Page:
A variety of causes concurred to embitter his departing life. His health began to fail. He had received from nature a robust and happy constitution, that was scarcely even to be impaired by intemperance. For some time before his decease, nature gave warning of his approaching dissolution. Theworn machine had run itself down to an utter impossibility of repair he saw that he must die, and shuddered at the thought. Fortitude was not among the number of his virtues. Anxious, timid, his thoughts still hanging on a receding world, he desired to enjoy a little longer that life, the miseries of which he had experienced so long. The poor unsuccessful gamester husbanded the wasting moments with an increased desire to continue the game; and, to the last, eagerly wished for one yet more happy throw. He died at his house in St. John’s court, Bath, | Feb. 3, 1761, aged 87. His death was sincerely regretted by the city, to which he had been so long and so great a benefactor. After the corpse had lain four days, it was conveyed to the abbey-church in that city, with a solemnity peculiar to his character. The few things he was possessed of were left to his relations. A small library of well- chosen books, some trinkets and pictures, were his only inheritance. Among the latter were, a gold box, given by the late countess of Burlington, with lady Euston’s picture in the lid; an agate etui, with a diamond on the top, by the princess dowager of Wales; and some things of no great value. The rings, watches, and pictures, which he formerly received from others, would have come to a considerable amount; but these his necessities had obliged him to dispose of: some family-pictures, however, remained, which were sold by advertisement, for five guineas each, after his decease.

In domestic life, among his servants and dependants, where no gloss was required to colour his sentiments and disposition, nor any ma^k necessary to conceal his foibles, he was ever fond of promoting the interests of his servants and dependants, and making them happy. In his own house, no man was perhaps more regular, cheerful, and beneficent. His table was always free to those who sought his friendship, or wanted a dinner. As his thoughts were entirely employed in the affairs of his government, he was seldom at home but at the time of eating or of rest. His table was well served, but his entertainment consisted principally of plain dishes. He generally arose early in the morning, being seldom in bed after five; and, to avoid disturbing the family, and depriving his servants of their rest, he had the fire laid after he was in bed, and, in the morning, lighted it himself, and sat down to read some of his few, but well-chosen books. His generosity and charity in private life, though not so conspicuous, was as great as that in public, and indeed far more considerable than his little income would admit of. Such is nearly the account given of this singular character in the preceding editions of this Dictionary, the omission of which might perhaps be felt by some of our readers, while others may justly doubt if the life of such a man has fair claims on our attention. It contains, however, some portion of amusement, and some of moral tendency. Our account is a very brief abridgment of the Life of Nash, published by | Goldsmith, who, it has been observed, tortured his genius to give substance to inanity, and strained to describe the gaudy hue of a butterfly, the glittering tinsel of a beau, the sentiments of a man devoid of all reflection, and the principles of an idler, whose walk of life never transgressed the eternal circle of gallantry, gambling, and the insipid round of fashionable dissipation. This account, however, is perhaps not more a satire on Nash, than on the age in which he lived. 1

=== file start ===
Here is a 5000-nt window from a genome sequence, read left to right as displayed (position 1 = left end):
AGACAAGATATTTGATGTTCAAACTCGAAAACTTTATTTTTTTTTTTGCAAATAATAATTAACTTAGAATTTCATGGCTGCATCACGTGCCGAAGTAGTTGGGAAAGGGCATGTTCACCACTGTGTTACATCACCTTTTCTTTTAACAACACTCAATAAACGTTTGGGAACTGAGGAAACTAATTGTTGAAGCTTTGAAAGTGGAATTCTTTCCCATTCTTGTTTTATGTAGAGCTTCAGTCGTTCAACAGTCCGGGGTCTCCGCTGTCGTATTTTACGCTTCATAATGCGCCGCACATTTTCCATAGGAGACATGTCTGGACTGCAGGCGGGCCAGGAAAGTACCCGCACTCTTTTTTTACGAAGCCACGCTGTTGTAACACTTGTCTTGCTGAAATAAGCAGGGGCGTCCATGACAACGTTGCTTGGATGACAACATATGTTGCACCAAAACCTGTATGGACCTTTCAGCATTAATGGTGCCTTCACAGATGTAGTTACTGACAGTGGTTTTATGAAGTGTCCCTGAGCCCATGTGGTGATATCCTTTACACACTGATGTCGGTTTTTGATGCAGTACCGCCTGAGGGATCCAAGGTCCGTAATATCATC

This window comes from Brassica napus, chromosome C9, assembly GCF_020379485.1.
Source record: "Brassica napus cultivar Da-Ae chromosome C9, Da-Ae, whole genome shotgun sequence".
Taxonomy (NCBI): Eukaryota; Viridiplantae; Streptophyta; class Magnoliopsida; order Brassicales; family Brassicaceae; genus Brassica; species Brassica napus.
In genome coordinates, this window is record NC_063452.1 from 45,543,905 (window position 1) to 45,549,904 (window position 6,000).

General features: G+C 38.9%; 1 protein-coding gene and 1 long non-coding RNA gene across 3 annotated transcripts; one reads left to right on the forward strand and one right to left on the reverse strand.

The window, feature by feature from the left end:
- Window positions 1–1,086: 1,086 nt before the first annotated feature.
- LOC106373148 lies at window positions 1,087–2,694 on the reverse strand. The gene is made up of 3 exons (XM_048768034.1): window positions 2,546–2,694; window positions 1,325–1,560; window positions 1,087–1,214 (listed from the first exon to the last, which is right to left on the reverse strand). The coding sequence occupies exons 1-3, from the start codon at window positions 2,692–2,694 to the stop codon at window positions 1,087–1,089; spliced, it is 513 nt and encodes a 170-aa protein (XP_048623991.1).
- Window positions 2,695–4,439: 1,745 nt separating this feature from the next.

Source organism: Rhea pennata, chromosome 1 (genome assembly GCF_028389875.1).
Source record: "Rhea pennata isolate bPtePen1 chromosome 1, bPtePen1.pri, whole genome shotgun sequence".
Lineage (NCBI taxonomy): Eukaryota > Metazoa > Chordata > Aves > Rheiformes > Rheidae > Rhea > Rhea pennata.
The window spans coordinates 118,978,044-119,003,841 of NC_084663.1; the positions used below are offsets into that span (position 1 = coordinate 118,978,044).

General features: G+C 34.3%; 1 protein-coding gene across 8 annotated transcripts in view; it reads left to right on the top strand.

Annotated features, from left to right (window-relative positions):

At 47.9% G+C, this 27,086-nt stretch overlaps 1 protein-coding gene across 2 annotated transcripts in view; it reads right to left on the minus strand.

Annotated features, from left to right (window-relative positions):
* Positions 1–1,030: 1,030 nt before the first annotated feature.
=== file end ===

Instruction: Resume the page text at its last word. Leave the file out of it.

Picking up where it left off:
Life by Goldsmith.—Warner’s Hist. of Bath (p. 365), a city which unquestionably owes much to Nash’s judicious administration of its pleasures.